Books have always been a lifeline for me; a place I went to escape, to learn, to feel. My childhood was filled with glorious books: Little Women, Lad: A Dog, Black Beauty, Little House on the Prairie, Caddie Woodlawn. They were as real to me as the life around me, a lower-middle-class one in a small oil refinery town in Texas. I was the aftermath of a world war, the nation moving from its rural roots to the cities, and the GI Bill. My father was a merchant marine, and we settled near the Port of Houston. And I read, read when I was sad, read when I was glad, read when I didn’t understand my friends, read when I didn’t fit in.
“Karleen, get your head out of that book.” If I heard it once, I heard it a million times. But books fed my soul and my mind and my heart. When life around me was dull or incomprehensible, there was always a book, another place and time to wander in, adventures someone else had that I could share.
My grandfather, an invalid, was a huge fan of the writers Frank Slaughter, Frank Yerby, and Zane Grey. By the time I learned to read, I was sneaking Grandfather’s square, cheap (a dime, I think) paperbacks and reading them. Pirates. Passion. History. More interesting than the Dick and Jane readers assigned in school, though I gobbled those up, too. If it was printed, I was reading it.
I never imagined I’d be a writer, but all my life I’ve made my living that way not only in fiction, but by working for local magazines and specialty news periodicals. I’ve written brochures, poster copy, web zine copy, annual reports, press releases, you name it. And, of course, historical novels.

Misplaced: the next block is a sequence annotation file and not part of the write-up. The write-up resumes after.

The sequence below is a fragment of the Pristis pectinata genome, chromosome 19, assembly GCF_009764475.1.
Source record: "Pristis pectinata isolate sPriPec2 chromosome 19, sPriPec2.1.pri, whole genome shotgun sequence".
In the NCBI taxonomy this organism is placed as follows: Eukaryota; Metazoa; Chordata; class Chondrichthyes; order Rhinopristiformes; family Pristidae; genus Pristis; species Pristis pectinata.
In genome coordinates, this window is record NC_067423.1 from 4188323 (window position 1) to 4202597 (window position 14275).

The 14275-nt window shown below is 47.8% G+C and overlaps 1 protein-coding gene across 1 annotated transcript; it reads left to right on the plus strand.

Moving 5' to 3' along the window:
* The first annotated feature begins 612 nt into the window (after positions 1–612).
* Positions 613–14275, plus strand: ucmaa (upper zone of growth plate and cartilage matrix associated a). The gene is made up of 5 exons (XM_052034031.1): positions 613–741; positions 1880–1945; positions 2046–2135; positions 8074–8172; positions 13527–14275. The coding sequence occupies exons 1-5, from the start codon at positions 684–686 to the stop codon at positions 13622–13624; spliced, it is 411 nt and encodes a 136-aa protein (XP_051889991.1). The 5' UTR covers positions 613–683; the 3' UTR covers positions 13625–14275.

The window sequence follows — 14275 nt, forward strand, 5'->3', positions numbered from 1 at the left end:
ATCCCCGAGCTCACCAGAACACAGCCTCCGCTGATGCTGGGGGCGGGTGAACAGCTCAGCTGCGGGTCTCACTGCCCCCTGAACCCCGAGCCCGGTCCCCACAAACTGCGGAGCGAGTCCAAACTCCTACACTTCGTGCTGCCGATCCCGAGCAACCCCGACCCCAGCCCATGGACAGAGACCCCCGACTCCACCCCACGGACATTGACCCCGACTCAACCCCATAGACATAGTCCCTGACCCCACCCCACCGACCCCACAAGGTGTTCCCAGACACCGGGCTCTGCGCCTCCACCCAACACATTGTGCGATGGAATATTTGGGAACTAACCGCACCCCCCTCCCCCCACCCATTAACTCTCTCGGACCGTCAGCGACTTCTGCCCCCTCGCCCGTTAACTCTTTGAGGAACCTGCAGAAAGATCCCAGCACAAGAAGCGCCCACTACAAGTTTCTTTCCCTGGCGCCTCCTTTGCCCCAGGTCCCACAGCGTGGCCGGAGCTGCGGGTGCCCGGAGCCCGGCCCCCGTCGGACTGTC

My first novel was written to deal with a heartbreak in my life (not the one in the novel), and I wrapped it around the South Sea Bubble, which was a Great Depression of its time. My second was written to see if I could write another novel and continued the story of the first, but branching off into Virginia and the ugliness of slavery. (I’m more interested in European history than American. American is so. . .well. . .male.) The third happened because I was (and still am) teaching a continuing education course at Rice University on the basics of the novel while I was working full-time for the University of Houston in their publications department. I decided I needed to work actively on a novel, rather than resting on past laurels, to better understand where students were in their process.
My fourth, Before Versailles, published by Crown in May 2011, is a lost but true story set in the court of Louis XIV, the lion of the seventeenth century. It’s a story I’ve been trying to frame for years. Louis XIV is one of those historical figures who intrigue me.
It has never occurred to me to write anything but historicals, though those who live with me through the process have suggested for their own sanity that I write something easier and shorter. I think I’ll have to blame it all on Granddad. I can just see him now in the open breezeway of the old house he lived in, cheap paperbook in hand, whiling away the time an invalid has on his hands
I never dreamed I’d be a writer, but my life has been blessed by them. Thank you Frank, thank you Zane, thank you Louisa, thank you Albert, thank you Anna, thank you Laura, thank you Carol and so many others who have given me such a full inner life.